There’s one man on everybody’s lips at the Red Bull Grand Prix of Spain: Fabio Quartararo. And it’s easy to see why. Fresh from a first MotoGP™ win of the season in spectacular fashion, Monster Energy Yamaha’s reigning World Champion arrives at a circuit he’s dominated at in the past two years.

With back-to-back wins in 2020, before his hopes of a hat-trick were dashed in 2021 by arm pump, on his Jerez resume, there’s no doubting he’s the man to beat. His nearest title rivals though, whilst speaking at Thursday’s Press Conference, said they’re expecting a close fight.

Gran Premio Red Bull de España: Pre-Event Press Conference


Quartararo was untouchable in Jerez in 2020 and 2021. He won both races two years ago by a combined margin of 10.1 seconds, and he was already edging towards being two seconds clear of Jack Miller before arm pump struck last season. So does he feel he has some unfinished business to deliver this weekend?

“Payback? I will say no,” started the defending World Champion. “Because basically, it was not an issue with the bike, it was an issue from my side. I would say that I am arriving much more prepared. The surgery I had last year was perfect, so, of course, I feel we can go super-fast but we need to work on a normal weekend. I feel we have the potential to fight for the victory but we need to do it step-by-step, first Friday and then we will see our speed. 

Chapter 5 – Making a Splash

“It was an important moment,” replied Quartararo when asked about his first premier class victory since Silverstone last year. “Straight away I was able to be fast. In the race to make a 39.4 on Lap 3 was quite important. Of course, to fight for the victory after the tough start to the season is always great, and it’s even greater when you have back-to-back races, and I am at one of my favourite tracks.”


Arguably the two men most likely to stop the factory Yamaha rider from going back-to-back are Alex Rins (Team Suzuki Ecstar) and Aleix Espargaro (Aprilia Racing). The pair are breathing down Quartararo’s neck in the title chase and are hoping to sneak clear of the Frenchman at what they believe will be an incredibly close and competitive Spanish Grand Prix.

“We are at a track that I really like,” said Rins, now tied on points with Quartararo in the World Championship. “Last year, we had a small crash at Turn 6, so I did the race with just one wing. The pace was not that bad, so let’s see. Let’s see what awaits us this weekend and let’s try to do the same as last weekend. This is one of the tracks that a lot of riders will be fast at. It’s the first Spanish GP, so it will be difficult. Also, the level that we have in MotoGP is high this year.”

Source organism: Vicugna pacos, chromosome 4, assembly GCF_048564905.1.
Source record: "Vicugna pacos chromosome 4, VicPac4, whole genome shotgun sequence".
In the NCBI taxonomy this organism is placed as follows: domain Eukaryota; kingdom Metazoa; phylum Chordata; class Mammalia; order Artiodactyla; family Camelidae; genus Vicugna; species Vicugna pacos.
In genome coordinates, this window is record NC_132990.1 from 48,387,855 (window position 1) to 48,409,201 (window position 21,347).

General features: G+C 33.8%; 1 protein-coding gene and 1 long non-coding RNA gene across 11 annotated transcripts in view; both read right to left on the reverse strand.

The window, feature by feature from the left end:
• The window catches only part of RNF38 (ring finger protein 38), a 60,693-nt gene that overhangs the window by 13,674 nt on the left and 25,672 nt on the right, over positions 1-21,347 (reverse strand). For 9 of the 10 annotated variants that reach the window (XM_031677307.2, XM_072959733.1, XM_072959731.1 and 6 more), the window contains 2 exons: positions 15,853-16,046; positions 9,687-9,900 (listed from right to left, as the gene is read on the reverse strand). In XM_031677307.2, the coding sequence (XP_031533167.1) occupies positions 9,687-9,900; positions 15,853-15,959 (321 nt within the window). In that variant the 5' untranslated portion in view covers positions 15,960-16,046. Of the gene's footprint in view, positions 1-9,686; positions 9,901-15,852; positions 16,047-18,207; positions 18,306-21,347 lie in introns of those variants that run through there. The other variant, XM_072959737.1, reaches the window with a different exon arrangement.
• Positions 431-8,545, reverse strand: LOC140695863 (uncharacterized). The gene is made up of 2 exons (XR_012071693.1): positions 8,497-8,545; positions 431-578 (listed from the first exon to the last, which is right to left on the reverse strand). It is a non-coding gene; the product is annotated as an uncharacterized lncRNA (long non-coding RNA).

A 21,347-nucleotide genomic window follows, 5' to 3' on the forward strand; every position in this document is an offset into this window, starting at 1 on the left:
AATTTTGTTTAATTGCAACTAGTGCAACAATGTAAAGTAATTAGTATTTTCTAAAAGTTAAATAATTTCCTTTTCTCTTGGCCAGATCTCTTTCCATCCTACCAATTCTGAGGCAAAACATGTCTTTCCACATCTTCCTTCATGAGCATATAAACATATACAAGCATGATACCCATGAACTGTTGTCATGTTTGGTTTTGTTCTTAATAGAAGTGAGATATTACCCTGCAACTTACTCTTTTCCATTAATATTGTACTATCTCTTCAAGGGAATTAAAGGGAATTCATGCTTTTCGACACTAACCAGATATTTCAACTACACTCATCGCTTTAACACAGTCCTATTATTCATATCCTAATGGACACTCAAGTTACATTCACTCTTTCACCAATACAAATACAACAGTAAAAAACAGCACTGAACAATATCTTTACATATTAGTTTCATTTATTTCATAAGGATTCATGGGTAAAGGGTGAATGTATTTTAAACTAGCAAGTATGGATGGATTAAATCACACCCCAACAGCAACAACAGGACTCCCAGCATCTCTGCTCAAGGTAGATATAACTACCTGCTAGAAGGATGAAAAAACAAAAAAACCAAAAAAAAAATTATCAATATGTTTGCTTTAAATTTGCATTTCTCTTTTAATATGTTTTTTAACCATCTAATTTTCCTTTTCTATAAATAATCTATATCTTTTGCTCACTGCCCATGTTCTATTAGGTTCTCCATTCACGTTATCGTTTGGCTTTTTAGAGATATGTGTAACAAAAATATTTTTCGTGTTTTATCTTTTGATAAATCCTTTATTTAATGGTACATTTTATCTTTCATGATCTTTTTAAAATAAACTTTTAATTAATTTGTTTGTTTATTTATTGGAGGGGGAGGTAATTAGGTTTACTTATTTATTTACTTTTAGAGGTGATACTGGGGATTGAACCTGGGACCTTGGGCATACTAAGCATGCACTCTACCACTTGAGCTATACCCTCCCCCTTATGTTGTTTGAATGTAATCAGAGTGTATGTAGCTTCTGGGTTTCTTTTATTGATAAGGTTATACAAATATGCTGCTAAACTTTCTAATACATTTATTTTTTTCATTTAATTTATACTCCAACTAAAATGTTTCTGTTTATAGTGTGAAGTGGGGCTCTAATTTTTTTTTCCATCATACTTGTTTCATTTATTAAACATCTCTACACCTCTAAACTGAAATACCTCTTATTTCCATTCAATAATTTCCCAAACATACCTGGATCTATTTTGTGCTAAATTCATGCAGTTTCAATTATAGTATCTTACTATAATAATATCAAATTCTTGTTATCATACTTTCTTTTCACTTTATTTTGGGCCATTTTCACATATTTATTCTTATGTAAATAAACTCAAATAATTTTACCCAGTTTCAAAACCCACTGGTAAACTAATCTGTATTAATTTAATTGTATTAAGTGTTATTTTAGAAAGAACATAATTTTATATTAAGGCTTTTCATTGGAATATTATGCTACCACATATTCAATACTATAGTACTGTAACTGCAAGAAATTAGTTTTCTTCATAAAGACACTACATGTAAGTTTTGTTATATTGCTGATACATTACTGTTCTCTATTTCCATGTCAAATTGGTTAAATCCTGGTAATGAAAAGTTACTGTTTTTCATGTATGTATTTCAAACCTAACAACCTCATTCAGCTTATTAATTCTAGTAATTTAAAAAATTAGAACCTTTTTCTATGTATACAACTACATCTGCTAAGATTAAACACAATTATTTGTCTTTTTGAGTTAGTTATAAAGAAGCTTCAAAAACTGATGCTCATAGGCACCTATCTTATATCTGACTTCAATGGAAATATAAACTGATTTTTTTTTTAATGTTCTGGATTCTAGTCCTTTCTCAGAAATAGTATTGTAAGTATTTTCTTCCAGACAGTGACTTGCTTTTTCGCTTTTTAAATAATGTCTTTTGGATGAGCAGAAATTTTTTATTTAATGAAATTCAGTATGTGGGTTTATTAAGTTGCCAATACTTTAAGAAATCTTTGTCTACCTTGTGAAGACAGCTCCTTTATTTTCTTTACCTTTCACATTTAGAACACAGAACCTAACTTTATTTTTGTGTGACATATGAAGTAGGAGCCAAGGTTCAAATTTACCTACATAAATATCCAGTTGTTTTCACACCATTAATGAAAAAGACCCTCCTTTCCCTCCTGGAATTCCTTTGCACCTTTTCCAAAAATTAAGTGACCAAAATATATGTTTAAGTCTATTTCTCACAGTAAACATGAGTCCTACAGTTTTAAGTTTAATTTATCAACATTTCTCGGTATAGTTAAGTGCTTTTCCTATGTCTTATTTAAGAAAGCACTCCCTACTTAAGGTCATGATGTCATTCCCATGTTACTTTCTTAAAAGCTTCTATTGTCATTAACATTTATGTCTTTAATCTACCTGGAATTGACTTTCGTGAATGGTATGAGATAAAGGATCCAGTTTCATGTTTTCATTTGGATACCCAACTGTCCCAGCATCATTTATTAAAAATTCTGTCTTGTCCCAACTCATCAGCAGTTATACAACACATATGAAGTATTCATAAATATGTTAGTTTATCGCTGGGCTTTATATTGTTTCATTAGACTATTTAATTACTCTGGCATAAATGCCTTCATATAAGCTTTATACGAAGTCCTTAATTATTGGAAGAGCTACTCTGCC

Alex Rins’ unbelievable start in Portimao

Espargaro is equally determined, especially as we arrive at a circuit where he was able to finish just five seconds away from the eventual race winner in 2021. At that time, it was the closest Aprilia have ever been to a MotoGP™ race winner meaning, given the increased performance from this year’s RS-GP, the 32-year-old is brimming with confidence.

“Last season here was very good for us, we were quite close to the podium and the victory, so I hope with this year’s bike, that’s improved quite a lot, we can be even more competitive. This year things have changed a lot for us, but also for the rest of the riders on the grid. The level is very high, and we know how tough this category is.

“I remember that in FP3 here last season, there were just three or four tenths covering 15 riders, so it’s going to be difficult, and it’s going to be very important to be focused from FP1. With the system of having the first three sessions to be in the top 10, we know it’s very important, and every session will count.”


Following what seemed like a positive pre-season, many predictions ahead of Qatar pointed toward Honda finding some of their former glory. However, the Repsol Honda Team has struggled in the opening five rounds of the year with Marc Marquez stating the need for change. The new RC213V was aimed at giving HRC’s riders the rear grip it has badly lacked over recent years. But that design change has, as a result, taken away Marquez’s biggest strength: braking. Now unable to attack corners in a ‘V’ shape, Marquez is missing some magic.

The epic MotoGP™ last lap and celebrations in Portimao

The Spaniard opened up about Honda’s issues in Thursday’s Press Conference: “It’s true that it’s a bike that in big circuits it’s working really well like we saw in pre-season in Malaysia and then in Qatar. But as soon as we arrive at a small circuit and you need to turn in a short time, that is where we struggle a lot. That’s where we need to understand some more. The solution is close or far? We don’t know, we don’t know. The potential is there. I believe the potential is there. But we need to find a way how to take profit from that potential.”

Will we see the eight-time World Champion back at his best this weekend? Or will it require Monday’s crucial Official Test to find the breakthrough they so desperately need to ignite the number 93’s title tilt? We’ll find out this weekend at the Red Bull Spanish Grand Prix. –

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